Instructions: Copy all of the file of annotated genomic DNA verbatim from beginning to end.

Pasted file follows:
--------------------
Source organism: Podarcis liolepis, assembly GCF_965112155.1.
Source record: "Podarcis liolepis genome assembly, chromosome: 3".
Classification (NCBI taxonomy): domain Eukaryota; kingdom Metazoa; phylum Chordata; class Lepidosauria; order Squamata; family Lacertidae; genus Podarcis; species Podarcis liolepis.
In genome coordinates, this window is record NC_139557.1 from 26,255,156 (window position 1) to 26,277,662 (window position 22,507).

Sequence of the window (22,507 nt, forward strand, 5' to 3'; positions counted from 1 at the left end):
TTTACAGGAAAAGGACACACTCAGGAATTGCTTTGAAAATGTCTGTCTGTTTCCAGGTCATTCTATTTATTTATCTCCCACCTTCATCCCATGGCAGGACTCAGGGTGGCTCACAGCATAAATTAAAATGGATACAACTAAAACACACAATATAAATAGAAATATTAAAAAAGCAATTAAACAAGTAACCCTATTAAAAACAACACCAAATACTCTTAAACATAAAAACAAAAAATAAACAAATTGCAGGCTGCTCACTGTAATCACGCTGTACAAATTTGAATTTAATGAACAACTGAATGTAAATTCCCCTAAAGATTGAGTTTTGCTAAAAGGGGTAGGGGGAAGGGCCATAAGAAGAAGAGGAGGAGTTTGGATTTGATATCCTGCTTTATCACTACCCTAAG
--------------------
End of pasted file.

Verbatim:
Source organism: Podarcis liolepis, assembly GCF_965112155.1.
Source record: "Podarcis liolepis genome assembly, chromosome: 3".
Classification (NCBI taxonomy): domain Eukaryota; kingdom Metazoa; phylum Chordata; class Lepidosauria; order Squamata; family Lacertidae; genus Podarcis; species Podarcis liolepis.
In genome coordinates, this window is record NC_139557.1 from 26,255,156 (window position 1) to 26,277,662 (window position 22,507).

Sequence of the window (22,507 nt, forward strand, 5' to 3'; positions counted from 1 at the left end):
TTTACAGGAAAAGGACACACTCAGGAATTGCTTTGAAAATGTCTGTCTGTTTCCAGGTCATTCTATTTATTTATCTCCCACCTTCATCCCATGGCAGGACTCAGGGTGGCTCACAGCATAAATTAAAATGGATACAACTAAAACACACAATATAAATAGAAATATTAAAAAAGCAATTAAACAAGTAACCCTATTAAAAACAACACCAAATACTCTTAAACATAAAAACAAAAAATAAACAAATTGCAGGCTGCTCACTGTAATCACGCTGTACAAATTTGAATTTAATGAACAACTGAATGTAAATTCCCCTAAAGATTGAGTTTTGCTAAAAGGGGTAGGGGGAAGGGCCATAAGAAGAAGAGGAGGAGTTTGGATTTGATATCCTGCTTTATCACTACCCTAAG